At the start of the season, most of us at BP Fantasy felt that Young would be notable in 2012 largely for his imminent trade to an NL team—a swap that, of course, never happened. Instead, Young stayed with the Rangers, shattering his 90th PECOTA percentile of .313/.366/.459 (.289 TAv) with a .338/.380/.474 (.305 TAv) and leading all of baseball with 213 hits while finishing third in the AL in batting average and fifth in RBI. And, just as important for fantasy owners, he showed one of his most defensively versatile seasons in years, appearing at every infield position (though he didn’t crest the standard 20-game mark at either middle infield slot, unfortunately).
While Young has always been a fantasy asset for his bat and multi-position qualifying, this season was exceptional—in the last six seasons, only 2009 was better for overall excellence. His RBI and batting average were career bests, and his OBP was second-best. Young’s average was, however, helped by a career-high .367 BABIP (.338 career) and a 26.2 percent line drive rate that was his best since 2007. The most dramatic jumps of all, though, came in Young’s batting eye. He put up his best marks in overall contact rate (85.6 percent), contact rate on balls (75.0 percent—miles above his 61.8 percent average), and swinging-strike percentage (6.8).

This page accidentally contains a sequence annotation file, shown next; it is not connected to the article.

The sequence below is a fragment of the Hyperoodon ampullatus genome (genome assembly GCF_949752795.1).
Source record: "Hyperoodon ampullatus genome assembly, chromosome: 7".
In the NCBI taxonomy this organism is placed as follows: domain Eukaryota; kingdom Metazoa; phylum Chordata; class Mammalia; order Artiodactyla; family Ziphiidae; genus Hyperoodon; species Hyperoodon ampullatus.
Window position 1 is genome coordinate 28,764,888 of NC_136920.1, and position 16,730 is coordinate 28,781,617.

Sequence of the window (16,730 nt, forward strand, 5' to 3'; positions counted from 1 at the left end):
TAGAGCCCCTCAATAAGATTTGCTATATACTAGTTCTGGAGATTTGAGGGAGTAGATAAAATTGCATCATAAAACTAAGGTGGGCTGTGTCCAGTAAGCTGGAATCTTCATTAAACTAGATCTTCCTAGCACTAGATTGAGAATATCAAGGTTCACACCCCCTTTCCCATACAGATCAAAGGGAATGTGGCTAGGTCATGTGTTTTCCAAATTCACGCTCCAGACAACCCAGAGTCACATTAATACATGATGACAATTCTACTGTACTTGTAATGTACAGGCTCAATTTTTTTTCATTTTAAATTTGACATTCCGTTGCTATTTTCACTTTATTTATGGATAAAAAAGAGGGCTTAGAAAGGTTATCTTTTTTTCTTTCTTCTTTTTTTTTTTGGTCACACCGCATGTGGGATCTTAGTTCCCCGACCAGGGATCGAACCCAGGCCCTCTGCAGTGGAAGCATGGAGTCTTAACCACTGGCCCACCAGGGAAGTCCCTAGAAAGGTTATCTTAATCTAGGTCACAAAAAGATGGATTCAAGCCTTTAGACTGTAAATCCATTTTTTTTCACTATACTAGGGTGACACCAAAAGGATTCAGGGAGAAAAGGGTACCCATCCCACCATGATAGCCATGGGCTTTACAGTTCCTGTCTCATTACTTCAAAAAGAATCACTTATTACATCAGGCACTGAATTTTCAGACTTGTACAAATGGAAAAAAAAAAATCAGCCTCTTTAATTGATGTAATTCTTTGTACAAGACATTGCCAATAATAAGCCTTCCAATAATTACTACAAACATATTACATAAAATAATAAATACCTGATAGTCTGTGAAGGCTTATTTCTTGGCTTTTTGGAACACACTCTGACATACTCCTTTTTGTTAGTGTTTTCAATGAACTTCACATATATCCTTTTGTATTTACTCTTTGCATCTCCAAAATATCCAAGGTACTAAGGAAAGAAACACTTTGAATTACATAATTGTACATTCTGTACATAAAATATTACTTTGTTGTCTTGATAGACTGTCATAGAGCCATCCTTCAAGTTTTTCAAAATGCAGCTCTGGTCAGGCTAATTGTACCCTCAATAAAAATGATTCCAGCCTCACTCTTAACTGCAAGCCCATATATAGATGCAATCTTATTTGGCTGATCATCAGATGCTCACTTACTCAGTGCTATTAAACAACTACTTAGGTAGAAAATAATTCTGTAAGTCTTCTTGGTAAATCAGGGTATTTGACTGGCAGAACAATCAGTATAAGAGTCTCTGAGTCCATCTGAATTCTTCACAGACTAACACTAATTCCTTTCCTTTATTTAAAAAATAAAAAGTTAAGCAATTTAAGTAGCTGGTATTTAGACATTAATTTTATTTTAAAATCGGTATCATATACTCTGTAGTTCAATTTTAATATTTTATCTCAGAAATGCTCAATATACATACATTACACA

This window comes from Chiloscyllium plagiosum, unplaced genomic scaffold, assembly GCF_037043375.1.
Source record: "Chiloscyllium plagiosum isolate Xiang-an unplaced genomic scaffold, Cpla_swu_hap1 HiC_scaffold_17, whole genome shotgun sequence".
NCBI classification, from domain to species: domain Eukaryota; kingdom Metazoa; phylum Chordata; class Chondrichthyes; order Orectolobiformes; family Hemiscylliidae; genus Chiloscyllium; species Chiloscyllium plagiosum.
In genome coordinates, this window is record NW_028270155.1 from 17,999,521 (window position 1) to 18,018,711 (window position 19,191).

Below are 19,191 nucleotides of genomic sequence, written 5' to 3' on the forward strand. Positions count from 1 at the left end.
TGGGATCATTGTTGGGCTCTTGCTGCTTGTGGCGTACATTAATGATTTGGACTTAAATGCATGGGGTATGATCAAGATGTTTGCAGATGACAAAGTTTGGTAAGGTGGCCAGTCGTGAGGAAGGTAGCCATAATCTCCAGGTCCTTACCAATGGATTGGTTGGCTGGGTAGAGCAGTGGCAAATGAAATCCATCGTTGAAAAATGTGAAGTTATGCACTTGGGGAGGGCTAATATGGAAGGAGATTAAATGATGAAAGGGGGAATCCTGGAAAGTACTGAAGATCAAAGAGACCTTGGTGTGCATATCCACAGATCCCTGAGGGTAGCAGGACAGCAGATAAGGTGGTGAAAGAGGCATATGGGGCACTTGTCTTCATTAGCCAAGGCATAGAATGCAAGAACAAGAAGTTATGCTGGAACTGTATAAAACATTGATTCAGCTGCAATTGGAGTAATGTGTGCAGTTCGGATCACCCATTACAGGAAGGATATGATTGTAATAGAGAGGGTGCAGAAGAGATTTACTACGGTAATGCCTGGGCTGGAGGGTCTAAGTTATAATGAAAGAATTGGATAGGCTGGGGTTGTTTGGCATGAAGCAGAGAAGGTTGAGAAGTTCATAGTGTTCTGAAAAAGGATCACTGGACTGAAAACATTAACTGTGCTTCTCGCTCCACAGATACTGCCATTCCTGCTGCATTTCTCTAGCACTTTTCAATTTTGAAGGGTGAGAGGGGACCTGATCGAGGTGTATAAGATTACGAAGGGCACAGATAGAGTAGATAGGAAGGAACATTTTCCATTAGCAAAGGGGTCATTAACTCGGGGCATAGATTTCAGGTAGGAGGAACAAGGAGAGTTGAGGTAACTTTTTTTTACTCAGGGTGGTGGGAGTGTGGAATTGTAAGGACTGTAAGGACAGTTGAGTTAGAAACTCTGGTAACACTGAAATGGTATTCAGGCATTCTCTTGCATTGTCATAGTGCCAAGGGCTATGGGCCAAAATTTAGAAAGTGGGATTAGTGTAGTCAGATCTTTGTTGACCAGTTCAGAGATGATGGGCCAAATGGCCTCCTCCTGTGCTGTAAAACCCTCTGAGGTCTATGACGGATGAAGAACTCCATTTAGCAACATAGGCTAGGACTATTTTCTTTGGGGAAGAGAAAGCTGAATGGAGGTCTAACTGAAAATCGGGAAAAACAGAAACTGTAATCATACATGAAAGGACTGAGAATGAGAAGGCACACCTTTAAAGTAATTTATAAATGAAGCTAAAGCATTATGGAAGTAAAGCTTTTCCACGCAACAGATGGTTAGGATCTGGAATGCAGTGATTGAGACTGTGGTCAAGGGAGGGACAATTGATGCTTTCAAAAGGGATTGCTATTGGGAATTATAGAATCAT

These all suggest a better approach, perhaps fueled by hitting third or fourth instead of second, where he’d primarily appeared the past four seasons. And since he’s likely to hit in the same spot in 2012, surrounded by the same players, Young may be able to sustain some of those improvements. The anomalous BABIP and line-drive rates suggest that he probably won’t continue to deliver such a juicy triple-slash line, but his continued multi-position qualifying will make Young a valuable keeper in most leagues.